Announced as part of a new London Devolution Agreement in the spring Budget, the new model will provide significant funding towards future infrastructure developments – improving building speeds and reducing reliance on government funds.
The pilot will be jointly evaluated by London authorities (GLA, TfL and local councils) and the government to review its effectiveness and determine whether a similar model could be applied to other infrastructure projects.
In addition to this infrastructure boost, the government also committed to working further with the mayor’s office to ensure both the mayor and TfL have the power necessary to tackle transport congestion.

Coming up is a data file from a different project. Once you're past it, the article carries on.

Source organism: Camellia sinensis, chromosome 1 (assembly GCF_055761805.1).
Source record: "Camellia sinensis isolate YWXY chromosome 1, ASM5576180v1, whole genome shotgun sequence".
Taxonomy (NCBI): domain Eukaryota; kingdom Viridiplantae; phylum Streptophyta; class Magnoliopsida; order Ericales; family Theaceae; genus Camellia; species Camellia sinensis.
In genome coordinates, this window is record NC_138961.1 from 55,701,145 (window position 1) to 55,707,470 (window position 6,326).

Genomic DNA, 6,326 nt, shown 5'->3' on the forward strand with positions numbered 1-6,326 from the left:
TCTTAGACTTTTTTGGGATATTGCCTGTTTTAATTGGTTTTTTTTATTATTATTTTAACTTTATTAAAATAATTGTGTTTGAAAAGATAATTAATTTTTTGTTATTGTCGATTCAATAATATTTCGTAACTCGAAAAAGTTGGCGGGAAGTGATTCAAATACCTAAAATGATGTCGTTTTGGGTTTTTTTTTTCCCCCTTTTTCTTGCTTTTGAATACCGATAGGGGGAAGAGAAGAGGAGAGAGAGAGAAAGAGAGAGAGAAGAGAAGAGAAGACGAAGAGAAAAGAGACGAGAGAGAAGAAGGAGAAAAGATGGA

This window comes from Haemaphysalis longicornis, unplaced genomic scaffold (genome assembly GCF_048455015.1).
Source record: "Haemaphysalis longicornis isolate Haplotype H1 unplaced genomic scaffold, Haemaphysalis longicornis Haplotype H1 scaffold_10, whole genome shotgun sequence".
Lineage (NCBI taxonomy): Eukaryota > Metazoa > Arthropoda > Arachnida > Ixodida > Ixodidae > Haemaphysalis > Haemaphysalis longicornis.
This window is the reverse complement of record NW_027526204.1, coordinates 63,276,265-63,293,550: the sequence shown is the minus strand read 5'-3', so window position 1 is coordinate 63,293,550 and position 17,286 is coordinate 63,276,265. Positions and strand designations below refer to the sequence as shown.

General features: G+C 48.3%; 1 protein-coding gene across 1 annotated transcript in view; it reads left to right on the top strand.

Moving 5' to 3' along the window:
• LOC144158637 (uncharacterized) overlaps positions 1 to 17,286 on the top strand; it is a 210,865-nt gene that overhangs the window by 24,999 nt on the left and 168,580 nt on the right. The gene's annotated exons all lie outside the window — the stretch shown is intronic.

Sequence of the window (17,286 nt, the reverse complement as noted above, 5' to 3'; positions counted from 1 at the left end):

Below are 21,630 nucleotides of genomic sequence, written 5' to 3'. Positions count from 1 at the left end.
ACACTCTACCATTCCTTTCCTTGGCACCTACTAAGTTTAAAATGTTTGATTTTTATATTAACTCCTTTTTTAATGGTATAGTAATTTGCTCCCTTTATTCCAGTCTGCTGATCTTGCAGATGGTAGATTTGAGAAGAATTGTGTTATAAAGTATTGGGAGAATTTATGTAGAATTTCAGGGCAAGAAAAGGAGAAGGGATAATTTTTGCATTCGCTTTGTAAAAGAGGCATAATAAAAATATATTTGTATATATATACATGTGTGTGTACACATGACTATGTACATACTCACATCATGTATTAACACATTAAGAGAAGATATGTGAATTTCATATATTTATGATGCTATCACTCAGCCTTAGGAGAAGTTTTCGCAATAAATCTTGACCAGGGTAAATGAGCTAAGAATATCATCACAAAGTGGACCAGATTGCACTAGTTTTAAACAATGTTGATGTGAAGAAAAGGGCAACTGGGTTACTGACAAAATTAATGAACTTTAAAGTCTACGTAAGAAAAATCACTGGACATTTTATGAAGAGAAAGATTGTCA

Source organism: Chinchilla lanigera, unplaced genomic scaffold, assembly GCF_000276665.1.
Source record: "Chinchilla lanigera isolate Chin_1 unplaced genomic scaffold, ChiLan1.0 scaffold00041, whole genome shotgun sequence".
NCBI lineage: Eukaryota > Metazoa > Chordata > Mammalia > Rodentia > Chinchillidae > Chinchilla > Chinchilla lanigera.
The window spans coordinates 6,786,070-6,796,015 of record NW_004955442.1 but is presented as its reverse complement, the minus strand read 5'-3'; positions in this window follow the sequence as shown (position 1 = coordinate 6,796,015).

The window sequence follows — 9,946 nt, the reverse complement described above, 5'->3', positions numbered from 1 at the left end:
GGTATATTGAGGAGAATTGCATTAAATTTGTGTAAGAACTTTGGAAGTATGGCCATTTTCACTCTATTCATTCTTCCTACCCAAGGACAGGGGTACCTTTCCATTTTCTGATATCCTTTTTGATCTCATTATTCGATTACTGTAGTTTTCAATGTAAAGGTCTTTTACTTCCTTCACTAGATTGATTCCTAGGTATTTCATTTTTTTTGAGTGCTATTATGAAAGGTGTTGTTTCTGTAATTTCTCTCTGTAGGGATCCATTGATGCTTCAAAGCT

Mayor of London Sadiq Khan welcomed the news, believing the agreement to be a major step towards protecting the capital’s economy from the uncertainty of Brexit.
“I am pleased that the chancellor has recognised that giving London more control is vital if we are to protect jobs and investment in the aftermath of Brexit,” said Mr Khan.
“Giving London the ability to invest more in building crucial new infrastructure and devolving control of business rates will help increase economic growth and improve productivity.”
However, the mayor did express his disappointment that the chancellor of the exchequer Philip Hammond did not provide additional backing for Crossrail 2.
Earlier this month, an engineering consultant warned that Britain would need to recruit 400,000 new workers each year to build enough homes and infrastructure.
This followed warnings from the London mayor that a hard Brexit could have a “crippling” effect on construction in London.